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Meena Kumari - Bio Graphy II

contd from page one....

It is a similar blend of devotion, pain and purity that weaves its way into her delineation of the beloved and the mother-figure too. In S.J. Row Kavi's Bhabhi ki Chudiyan (1961), Geeta the foster-mother to her young brother-in-law, Mohan (Sudesh Kumar) is more than the mother the orphan could ever have had. As he sits and watches her paint the traditional rangoli pattern (graffiti made on festive occasions) in the courtyard of the modest family home, the clanging of her bangles fills his life completely. Mohan is never able to find happiness with another woman, for his sister-in-law's piety, domesticity and devotion have created an image of a nonpareil that cannot be matched by another earthly love. Here, the mother image born out of Meena Kumari's indefatigable nurturing of the family towers above all other relationships. So much so that Mohan is never able to form another satisfying bond with the opposite sex. Tireless and totally undemanding, Geeta spends her life and even relinquishes it in catering to the emotional and physical demands of her family.

This image is repeated in Dulal Guha's Dushman (1971) and Gulzar's Mere Apne (1971), albeit with a pronounced accent on righteousness. In both these films, Meena Kumari embodies the voice of conscience that surfaces amidst the moral blight of the men and brings back the prodigals to virtue. In Dushman, her propriety sets straight the man (Rajesh Khanna) who murdered her husband. Khanna, an alcoholic, a womaniser and a truck driver with tardy morals, is forced to stay with the widow and her family as punishment meted out by the courts. The sentence comes as a godsend. For the widow's virtuousness and unwavering propriety cures him, not only of his profligate ways, but it cleanses his soul too. The blackguard, under the benign influence of the maternal widow, metamorphoses into a shining white soul who works hard, doesn't drink, doggedly looks after the welfare of the victimised family and can never ever think of harming another living creature. In short, the ideal mother-figure metaphorically gives birth to an ideal, new man.

In Gulzar's Mere Apne, the mother-figure weaves her cleansing magic, not on an individual, but on groups of individuals. The old woman and her talisman of goodness makes her an oasis of peace in the midst of a city torn apart by gang warfare. When everything fails to cure the anarchic hoodlums of their overriding lust to kill, plunder and loot, it is the mother-figure who manages to purge the city and the humans of their evil. The warring gang leaders (Vinod Khanna and Shatrughan Sinha), prototypes for the nation's wayward youth, are brought back to order, ethics, family and country by Meena Kumari's motherly tutorials on the good life of glorious virtue.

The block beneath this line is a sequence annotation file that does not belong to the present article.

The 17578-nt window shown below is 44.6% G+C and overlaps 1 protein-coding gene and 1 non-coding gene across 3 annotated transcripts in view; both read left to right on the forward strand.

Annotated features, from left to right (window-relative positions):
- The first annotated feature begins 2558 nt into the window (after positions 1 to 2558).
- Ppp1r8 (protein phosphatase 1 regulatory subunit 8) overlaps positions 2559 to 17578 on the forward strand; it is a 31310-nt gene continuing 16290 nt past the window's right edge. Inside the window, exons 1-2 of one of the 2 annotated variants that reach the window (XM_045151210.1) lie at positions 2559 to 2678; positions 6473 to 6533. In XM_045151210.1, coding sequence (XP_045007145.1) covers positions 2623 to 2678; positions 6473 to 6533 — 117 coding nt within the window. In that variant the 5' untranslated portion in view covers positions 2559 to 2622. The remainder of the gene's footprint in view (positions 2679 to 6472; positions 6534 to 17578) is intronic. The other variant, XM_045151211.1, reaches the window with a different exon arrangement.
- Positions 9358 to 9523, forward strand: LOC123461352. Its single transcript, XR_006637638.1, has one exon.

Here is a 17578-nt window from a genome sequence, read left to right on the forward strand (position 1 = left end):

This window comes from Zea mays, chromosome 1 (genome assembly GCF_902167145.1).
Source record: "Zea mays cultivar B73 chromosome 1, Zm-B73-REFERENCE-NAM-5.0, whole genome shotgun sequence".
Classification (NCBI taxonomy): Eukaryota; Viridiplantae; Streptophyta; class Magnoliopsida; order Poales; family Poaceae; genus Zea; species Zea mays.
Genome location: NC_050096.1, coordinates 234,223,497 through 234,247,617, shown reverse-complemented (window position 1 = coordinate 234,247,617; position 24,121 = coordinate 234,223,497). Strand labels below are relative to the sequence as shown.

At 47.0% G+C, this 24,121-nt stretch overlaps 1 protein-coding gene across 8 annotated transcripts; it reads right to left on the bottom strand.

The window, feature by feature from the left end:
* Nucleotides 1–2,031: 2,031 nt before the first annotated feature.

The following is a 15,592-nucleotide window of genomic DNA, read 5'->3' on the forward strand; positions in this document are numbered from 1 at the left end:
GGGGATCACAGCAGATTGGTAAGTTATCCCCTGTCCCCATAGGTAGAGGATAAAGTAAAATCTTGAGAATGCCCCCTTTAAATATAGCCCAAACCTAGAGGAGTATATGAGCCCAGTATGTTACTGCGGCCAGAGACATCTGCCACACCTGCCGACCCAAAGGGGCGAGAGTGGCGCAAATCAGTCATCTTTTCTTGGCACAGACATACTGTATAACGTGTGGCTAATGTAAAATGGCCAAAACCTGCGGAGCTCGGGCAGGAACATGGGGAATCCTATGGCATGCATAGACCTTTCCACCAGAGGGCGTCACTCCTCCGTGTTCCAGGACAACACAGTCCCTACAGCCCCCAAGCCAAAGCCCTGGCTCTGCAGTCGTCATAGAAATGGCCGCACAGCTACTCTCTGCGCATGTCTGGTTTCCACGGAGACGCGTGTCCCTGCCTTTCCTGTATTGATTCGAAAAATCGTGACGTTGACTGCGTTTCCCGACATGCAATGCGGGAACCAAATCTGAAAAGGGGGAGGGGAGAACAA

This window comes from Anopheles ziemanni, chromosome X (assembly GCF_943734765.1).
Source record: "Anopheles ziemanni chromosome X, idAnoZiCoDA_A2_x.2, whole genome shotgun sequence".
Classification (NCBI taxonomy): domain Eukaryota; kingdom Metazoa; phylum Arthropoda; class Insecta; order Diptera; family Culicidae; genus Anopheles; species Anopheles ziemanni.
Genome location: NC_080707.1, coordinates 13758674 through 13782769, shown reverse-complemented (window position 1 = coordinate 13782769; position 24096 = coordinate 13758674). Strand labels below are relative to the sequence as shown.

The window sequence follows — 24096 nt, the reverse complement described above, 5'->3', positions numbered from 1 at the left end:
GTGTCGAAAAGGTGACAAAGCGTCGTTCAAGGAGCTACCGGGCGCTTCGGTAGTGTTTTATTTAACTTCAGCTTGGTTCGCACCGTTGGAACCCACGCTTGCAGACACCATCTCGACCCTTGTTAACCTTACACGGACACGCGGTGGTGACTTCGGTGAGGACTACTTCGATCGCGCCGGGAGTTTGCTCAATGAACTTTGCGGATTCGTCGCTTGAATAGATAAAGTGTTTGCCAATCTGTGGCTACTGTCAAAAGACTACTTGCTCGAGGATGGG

Reverence then was the only virtue permissible to Meena Kumari's celluloid image. For Meena Kumari represented a rarefied concept of traditional womanhood that was divested of all its physical antecedents. If beauty, not sensuality, was the defining characteristic of her physicality, then pain, not pleasure, was the predominant emotion which she opted for. Purity was the keynote of this metaphor for melancholia, where suffering and self-sacrifice became more pleasurable than satiation and self-appeasement.

It wasn't incidental that Meena Kumari perfected the role of the virginal nautch-girl in Kamal Amrohi's Pakeezah.

For it was only Meena with her metaphorical sanctity and overriding penchant for tragedy who could infuse body and soul into cinema's biggest oxymorn. Naturally, a prostitute had to be pure, if she was played by Meena. The fact that she was the most popular dancing girl who caught the fancy of all the nawabs and the nouveau riche of the city hardly posed a threat to her intrinsic chastity. Despite being in a profession where display and artful seduction are inevitable, the hero (Raaj Kumar) was only allowed a fleeting glimpse of the dancing girl's foot in the first encounter. Even the sheer physical beauty of the screen diva was meant to be revered, not savoured in a more physical manner. At the most, the lover could dream of embarking on a sublime voyage to the moon with the moon-faced beloved 'Chalo dildar chalo, chand ke paar chalo', (Let us go beyond the moon, beloved) enthused Raaj Kumar on a love tryst, when he has the woman all to himself in sylvan surroundings. An overture that is fit and proper for a woman, whose femininity can only be serenaded from a distance. Through poetry and verse. Not passion.

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